Distributed antennae systems (DAS) are enabling a growing number of businesses to enhance mobile signal coverage without engaging their operator, saving both time and money in the process. Scott Baker, head of customer delivery at NG Bailey’s IT Services division, explores what this means for the future of wireless in the enterprise.
Over the past decade enterprise businesses, together with those that manage large multi-tenancy buildings, have struggled to deliver reliable macro network coverage throughout their premises. Why? For the most part, it has been due to a simple matter of economics. In many cases, the firm’s mobile network operator (MNO) hasn’t been able to justify the cost of installing a signal boosting solution to serve a relatively small number of users (relative to base stations, for example, which provide coverage for everyone in a much broader vicinity). On other occasions, the business in question has been resistant to the MNO’s contractual lock-in that will trigger the go-ahead for the install to take place. This deadlock has resulted in the widespread adoption of alternative short-range wireless solutions, like Wi-Fi, despite the much-vaunted security and reliability issues they present.
Like everything technology-related, times are changing. Businesses are ever more reliant on wireless data, to support hot-desking, BYOD, tablet adoption, access to cloud applications and, increasingly, Internet of Things implementations. Smart building infrastructures are using wireless to aggregate data from all manner of departments, systems and devices in order to generate actionable insights on a building’s operational efficiency. Data production is rising incrementally faster than IT spend. All of which means that the pressure is on to squeeze every last drop of performance from their existing systems. In other words, ‘make do and mend’ trumps ‘rip and replace’ almost every time.
Against this backdrop, the macro wireless network has serious potential to add value. LTE networks, when available, are both fast and reliable making them great for both day-to-day communications and for backup and business continuity measures. Mobile network authentication, thanks to the trusty SIM, is incredibly secure, and the ubiquitous coverage of an operator’s mobile network means that the end-user’s connectivity experience need not be interrupted by endless Wi-Fi login challenges when moving from one location to another.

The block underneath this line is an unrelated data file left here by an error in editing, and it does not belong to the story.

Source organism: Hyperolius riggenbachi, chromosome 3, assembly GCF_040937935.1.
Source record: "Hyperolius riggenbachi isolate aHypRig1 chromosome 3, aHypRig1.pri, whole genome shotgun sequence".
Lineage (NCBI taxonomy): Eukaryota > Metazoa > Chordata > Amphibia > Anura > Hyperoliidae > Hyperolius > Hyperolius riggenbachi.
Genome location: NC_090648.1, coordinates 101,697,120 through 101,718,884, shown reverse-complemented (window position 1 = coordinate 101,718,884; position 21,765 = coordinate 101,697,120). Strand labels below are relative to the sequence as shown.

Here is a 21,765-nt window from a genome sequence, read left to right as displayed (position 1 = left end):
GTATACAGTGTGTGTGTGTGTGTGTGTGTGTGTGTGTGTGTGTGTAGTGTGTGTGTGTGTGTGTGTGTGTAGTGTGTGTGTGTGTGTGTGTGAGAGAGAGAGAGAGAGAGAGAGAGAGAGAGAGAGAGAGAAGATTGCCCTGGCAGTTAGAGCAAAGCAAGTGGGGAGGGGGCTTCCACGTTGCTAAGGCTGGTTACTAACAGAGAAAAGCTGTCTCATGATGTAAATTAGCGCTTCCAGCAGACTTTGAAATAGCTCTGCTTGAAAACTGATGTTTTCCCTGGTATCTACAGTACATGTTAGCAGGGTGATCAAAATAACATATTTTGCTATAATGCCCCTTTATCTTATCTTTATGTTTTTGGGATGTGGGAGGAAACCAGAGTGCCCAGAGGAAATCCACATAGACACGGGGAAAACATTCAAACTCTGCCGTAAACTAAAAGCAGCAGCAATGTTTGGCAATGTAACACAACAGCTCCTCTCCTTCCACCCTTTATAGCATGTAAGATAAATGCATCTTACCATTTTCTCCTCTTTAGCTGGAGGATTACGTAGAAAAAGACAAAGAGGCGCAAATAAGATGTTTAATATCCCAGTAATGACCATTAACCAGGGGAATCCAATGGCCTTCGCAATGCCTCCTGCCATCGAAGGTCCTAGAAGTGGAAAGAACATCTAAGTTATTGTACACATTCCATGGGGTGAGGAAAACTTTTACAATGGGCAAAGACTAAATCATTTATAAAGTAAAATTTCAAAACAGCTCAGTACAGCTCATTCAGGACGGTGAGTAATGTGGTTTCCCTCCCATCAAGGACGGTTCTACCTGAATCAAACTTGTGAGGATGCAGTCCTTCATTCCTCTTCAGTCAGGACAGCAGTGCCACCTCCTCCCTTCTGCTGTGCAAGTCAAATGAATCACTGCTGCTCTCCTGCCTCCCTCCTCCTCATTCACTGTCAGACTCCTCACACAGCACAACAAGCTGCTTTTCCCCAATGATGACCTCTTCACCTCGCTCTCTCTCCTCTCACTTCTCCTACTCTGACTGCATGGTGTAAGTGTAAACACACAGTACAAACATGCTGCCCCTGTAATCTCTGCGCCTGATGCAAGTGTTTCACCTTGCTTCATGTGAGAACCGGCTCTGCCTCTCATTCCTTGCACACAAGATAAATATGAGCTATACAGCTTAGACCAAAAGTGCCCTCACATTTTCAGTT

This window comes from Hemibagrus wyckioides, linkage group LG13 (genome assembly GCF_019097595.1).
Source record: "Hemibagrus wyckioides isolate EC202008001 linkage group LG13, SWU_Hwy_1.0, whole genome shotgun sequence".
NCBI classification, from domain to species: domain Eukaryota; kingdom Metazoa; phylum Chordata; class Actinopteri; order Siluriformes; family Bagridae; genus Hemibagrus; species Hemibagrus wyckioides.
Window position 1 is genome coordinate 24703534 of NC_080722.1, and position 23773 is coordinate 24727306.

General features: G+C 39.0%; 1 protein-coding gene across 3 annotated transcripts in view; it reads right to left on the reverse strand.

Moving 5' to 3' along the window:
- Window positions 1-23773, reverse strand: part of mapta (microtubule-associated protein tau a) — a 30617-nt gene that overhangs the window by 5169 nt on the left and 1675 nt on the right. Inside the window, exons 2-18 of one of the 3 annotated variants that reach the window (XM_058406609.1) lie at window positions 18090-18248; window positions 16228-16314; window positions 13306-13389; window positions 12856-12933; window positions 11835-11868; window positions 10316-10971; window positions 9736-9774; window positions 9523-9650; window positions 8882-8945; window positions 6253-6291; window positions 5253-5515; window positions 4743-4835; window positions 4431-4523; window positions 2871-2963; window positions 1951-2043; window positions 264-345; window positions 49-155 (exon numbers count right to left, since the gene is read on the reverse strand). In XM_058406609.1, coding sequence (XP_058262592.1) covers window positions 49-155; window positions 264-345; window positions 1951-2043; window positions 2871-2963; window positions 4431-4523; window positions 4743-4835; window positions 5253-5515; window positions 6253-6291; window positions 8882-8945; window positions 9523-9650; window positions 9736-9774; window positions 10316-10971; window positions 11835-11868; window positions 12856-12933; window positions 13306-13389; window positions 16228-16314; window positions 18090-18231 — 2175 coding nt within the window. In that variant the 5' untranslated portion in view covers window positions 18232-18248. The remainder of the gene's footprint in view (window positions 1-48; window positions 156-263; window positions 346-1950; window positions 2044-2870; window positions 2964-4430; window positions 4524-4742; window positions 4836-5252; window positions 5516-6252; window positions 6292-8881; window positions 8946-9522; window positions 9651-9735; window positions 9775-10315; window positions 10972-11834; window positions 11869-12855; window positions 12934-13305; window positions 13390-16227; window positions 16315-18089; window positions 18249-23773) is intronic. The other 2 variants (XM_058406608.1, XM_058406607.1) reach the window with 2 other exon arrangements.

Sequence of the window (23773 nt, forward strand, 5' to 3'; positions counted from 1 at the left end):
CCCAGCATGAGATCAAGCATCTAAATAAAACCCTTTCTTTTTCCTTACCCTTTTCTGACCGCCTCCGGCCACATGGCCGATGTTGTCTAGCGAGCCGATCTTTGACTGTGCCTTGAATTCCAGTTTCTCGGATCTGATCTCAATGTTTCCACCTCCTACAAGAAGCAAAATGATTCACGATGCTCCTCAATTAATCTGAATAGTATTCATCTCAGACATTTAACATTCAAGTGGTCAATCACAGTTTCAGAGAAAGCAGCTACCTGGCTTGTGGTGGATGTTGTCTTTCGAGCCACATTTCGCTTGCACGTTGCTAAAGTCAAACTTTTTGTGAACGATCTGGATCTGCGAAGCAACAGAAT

The DAS opportunity
All of which brings us back to the thorny issue of in-building coverage. The good news for the enterprise is that new technologies, in the form of signal boosting distributed antennae systems (DAS), are enabling the enterprise to change the game. These operator-agnostic systems, when placed throughout a major building or premises, deliver serious signal boosting capabilities minus the MNO lock-in. This means that all of the major mobile networks suddenly become viable options, putting the enterprise in a commanding position to negotiate across the market when renewing their corporate contract. This, in itself, can deliver significant savings. What’s more, when installed and maintained as part of a managed services contract from a specialist provider like NG Bailey, the capex needed to get the system up and running is reduced and the subsequent integration work is taken care of, together with the operational upkeep of the system.
This isn’t to say that operators are being ‘DAS booted’ entirely, however. On the contrary; there are big opportunities here for them too. The DAS enabled model increases a corporate’s use of their network and connectivity services considerably, especially when you factor in that an LTE signal usually delivers a faster service than that of conventional Wi-Fi, from which the operator is excluded completely.
Ignoring for a moment that 90% of mobile calls are initiated indoors, this is actually a chance for operators to deepen their relationships with corporate customers. More LTE coverage, in particular, means more streaming and more consumption of mobile data, which should enable the operators to sell more comprehensive suites of data services in addition to regular voice contracts. This should come as welcome news particularly when viewed alongside falling device revenues from corporates resulting from the BYOD revolution.
DAS the spirit
So rather than thinking in terms of operator disintermediation, the DAS opportunity is better thought of in terms of a rising tide that floats all boats. Until wireless capacity finally overtakes transmission demands, enterprise customers will always want more connectivity than they can get. They will certainly want more than they’re prepared to pay for. But with industry-enabling technologies like DAS levelling the playing field and providing opportunities for integrators, enterprises and operators, the future’s bright (sic). Most importantly, though, these technologies are delivering an altogether better experience for end-users – something that is easy to lose sight of in the perpetual quest for greater cost efficiency.